When I see a new consult, I strive to ensure that my patients and their families have realistic expectations and a clear understanding of the risks involve with any surgical procedure. Managing patient expectations can be the most difficult and important aspect of a successful surgical procedure. In my practice as a plastic surgeon, I commonly hear many misconceptions from patients and their families regarding breast reconstruction after mastectomy, so I have tried to clarify some of these.
1. Everybody who has a mastectomy can have breast reconstruction.
While a federal law passed in 1998 mandated that all private insurers cover breast reconstruction after a mastectomy as well as any symmetry procedures necessary on the opposite breast, not every woman who has a mastectomy is a surgical candidate for reconstruction. While many procedures are performed to save a woman’s life or to cure disease, breast reconstruction is performed to improve the quality of life and is an elective procedure. Because it is an elective procedure, every physician and patient has to be mindful of the risk vs. benefit ratio. Patients who have advanced or metastatic disease may not be a candidate for breast reconstruction. Other women may not be candidates because of their overall medical condition – diseases such as heart disease, diabetes, or morbid obesity can significantly increase surgical risks to the point where the risks outweigh the benefits of breast reconstruction. Another situation where the risks outweigh the benefits is in individuals who are actively smoking cigarettes or using nicotine-containing products.
2. Now you can finally get the large breasts that you always wanted.
Many women may view this as an opportunity – when battling an illness, we are all encouraged to fight, and one way to fight is to stand up in defiance. One of my patients has a t-shirt that reads, “ Yes, these are fake. The real ones nearly killed me.” Unfortunately, while we can create a breast mound with a tissue expander and an implant, we can’t always predict or guarantee that a patient will achieve a particular breast size. There are many limiting factors to how big a patient can be after reconstruction; and sometimes these factors are patient-related, while other times, they may be medically related. For example, some women don’t tolerate the expansion process well because it can be painful; some women will elect to stop expansion because of the pain and discomfort. Another reason that expansion may need to be stopped is because the skin is getting too thin. Think of the spandex that is pulled so tight, it becomes transparent. The same process can happen to your skin. And finally, there are limits to the size of the implants that are available.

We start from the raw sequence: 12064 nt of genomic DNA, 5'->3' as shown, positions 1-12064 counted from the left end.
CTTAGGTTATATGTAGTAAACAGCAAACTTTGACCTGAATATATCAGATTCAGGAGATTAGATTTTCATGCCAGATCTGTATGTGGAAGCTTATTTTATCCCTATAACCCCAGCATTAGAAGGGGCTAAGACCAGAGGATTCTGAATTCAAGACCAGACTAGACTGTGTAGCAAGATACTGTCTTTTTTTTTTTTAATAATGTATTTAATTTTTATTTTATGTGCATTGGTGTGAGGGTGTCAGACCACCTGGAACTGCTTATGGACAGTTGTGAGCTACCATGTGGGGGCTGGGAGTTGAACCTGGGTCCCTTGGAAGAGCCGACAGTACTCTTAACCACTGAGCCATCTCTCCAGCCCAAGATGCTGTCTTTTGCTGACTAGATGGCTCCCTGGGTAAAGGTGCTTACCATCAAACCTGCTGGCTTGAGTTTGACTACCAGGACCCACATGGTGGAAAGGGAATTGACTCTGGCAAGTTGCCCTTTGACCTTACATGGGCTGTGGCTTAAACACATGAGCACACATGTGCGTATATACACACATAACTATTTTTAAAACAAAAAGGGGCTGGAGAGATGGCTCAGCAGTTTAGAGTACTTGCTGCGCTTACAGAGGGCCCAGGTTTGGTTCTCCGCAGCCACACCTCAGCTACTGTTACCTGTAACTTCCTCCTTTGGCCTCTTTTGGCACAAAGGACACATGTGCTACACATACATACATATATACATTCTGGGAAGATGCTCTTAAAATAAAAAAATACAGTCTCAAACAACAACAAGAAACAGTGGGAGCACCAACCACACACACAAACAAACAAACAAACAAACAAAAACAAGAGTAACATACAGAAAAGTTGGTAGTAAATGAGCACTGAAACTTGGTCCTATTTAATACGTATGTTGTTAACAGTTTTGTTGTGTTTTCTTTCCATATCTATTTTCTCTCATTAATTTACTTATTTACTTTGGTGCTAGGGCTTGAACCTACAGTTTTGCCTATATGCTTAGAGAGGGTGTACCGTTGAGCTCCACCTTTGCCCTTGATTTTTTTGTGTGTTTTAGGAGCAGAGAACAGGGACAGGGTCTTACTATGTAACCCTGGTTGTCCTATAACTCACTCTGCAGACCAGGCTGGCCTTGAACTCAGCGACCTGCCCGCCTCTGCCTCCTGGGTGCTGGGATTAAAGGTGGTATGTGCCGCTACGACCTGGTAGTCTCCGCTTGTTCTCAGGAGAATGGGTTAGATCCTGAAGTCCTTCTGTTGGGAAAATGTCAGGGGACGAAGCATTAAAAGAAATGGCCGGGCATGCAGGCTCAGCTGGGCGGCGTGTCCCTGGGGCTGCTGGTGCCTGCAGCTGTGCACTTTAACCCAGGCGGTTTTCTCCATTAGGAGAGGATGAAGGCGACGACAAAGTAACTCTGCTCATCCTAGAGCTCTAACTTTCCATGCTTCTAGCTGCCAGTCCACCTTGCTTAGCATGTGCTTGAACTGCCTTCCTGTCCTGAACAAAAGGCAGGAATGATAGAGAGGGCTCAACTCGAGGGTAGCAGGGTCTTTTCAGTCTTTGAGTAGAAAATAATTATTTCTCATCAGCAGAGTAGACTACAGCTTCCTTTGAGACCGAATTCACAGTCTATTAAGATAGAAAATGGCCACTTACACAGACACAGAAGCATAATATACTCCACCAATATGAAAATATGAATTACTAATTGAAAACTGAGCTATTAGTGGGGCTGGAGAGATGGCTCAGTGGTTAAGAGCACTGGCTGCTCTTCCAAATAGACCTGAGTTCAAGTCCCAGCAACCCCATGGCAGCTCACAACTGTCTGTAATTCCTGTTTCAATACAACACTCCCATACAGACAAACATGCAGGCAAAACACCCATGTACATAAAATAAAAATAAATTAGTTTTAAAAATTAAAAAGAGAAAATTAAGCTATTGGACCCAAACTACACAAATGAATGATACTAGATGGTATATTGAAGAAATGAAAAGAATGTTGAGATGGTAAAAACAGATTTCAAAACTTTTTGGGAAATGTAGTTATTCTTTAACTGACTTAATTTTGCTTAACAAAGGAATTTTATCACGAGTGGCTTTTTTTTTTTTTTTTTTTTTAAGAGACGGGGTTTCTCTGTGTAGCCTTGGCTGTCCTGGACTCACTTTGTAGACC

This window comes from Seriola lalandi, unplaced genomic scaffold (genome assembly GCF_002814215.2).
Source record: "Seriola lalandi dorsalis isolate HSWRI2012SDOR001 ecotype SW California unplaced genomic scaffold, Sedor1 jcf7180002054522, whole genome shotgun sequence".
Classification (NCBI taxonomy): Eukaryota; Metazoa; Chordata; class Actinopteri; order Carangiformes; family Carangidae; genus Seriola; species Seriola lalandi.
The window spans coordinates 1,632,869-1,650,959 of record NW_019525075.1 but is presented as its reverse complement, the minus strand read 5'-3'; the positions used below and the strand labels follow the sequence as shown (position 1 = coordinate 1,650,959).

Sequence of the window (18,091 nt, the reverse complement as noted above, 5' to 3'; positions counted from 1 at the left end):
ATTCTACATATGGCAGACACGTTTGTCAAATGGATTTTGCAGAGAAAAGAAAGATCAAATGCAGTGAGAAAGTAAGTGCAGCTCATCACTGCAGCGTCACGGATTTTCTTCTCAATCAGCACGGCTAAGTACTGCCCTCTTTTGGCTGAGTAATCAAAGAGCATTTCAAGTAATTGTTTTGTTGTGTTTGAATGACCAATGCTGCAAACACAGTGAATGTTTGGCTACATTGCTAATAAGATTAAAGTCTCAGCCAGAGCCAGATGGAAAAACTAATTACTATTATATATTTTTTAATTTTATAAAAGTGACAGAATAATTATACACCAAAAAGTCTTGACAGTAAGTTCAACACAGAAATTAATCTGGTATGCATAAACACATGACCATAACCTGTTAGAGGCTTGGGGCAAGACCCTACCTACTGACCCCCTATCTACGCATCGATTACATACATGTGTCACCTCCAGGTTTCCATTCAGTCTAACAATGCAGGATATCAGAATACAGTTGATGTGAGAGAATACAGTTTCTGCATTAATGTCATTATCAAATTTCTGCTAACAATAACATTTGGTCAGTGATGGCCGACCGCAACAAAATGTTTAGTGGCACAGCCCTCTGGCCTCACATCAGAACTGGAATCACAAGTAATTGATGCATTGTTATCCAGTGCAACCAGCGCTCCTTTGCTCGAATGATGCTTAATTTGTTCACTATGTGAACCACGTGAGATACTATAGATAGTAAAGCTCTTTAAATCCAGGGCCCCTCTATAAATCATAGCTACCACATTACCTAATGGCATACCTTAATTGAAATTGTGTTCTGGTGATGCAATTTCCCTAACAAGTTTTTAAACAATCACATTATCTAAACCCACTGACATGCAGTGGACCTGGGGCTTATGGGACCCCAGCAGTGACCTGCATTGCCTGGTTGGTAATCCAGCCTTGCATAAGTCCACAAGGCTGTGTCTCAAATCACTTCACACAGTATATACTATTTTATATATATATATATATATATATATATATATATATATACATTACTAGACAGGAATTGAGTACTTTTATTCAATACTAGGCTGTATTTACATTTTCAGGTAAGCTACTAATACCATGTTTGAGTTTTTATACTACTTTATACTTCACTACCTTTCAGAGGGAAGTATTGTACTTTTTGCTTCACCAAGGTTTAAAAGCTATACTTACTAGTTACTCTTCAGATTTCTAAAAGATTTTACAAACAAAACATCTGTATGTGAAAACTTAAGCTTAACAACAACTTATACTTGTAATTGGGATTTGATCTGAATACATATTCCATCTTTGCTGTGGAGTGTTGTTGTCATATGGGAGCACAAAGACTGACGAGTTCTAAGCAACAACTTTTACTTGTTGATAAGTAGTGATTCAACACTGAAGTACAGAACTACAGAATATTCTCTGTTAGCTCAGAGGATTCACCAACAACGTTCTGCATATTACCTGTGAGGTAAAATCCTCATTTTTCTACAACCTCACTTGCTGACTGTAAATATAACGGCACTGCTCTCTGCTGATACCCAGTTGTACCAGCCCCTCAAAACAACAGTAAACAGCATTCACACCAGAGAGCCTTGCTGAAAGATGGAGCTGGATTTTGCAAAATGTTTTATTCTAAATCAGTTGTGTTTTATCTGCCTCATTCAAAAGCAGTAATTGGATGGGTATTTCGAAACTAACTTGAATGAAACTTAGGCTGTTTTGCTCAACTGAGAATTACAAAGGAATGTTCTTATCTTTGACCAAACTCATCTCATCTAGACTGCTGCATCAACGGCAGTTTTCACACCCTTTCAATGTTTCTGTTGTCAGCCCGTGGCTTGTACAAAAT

It is also important to remember that a breast reconstructed with an implant will not look like a breast augmentation. Women who have a breast augmentation, have a breast implant that is placed behind breast tissue to increase the size of the breast – no tissue has been removed. A woman who has a breast reconstruction in Oklahoma with an implant has had her breast removed, so the reconstructed breast will look like an implant more so than a breast.
3. This is your opportunity to get that tummy tuck and the body that you always wanted.
While many types of breast reconstruction, including TRAM flaps and DIEP flaps move tissue from your lower abdomen to create a breast, none of these flaps are a “tummy tuck.” A tummy tuck involves removing the excess skin and fat in the lower abdomen and essentially throwing it in the trash. For a reconstructive procedure, this same tissue must be harvested with its blood supply. For a TRAM flap, this usually means that the rectus (your six-pack muscle) muscle is taken with the tissue. For a DIEP or muscle-sparing TRAM
flap, the blood vessels that supply the skin and fat must be dissected free from the muscle; while minimal to no muscle is taken, the dissection through the muscle may result in scar tissue. Also, because of the need to harvest the blood supply with the skin and fat, the scar may be slightly higher than that of a traditional “tummy tuck.”
These are just some of the most common misconceptions that I encounter when counseling patients regarding Breast Reconstruction in Oklahoma. It is important to understand that as reconstructive surgeons, we will try our best to meet your expectations and provide you with the best result possible; however, there are limitations to what can be achieved. As you consider your options, always write down your questions and make sure that your concerns are addressed by your physician!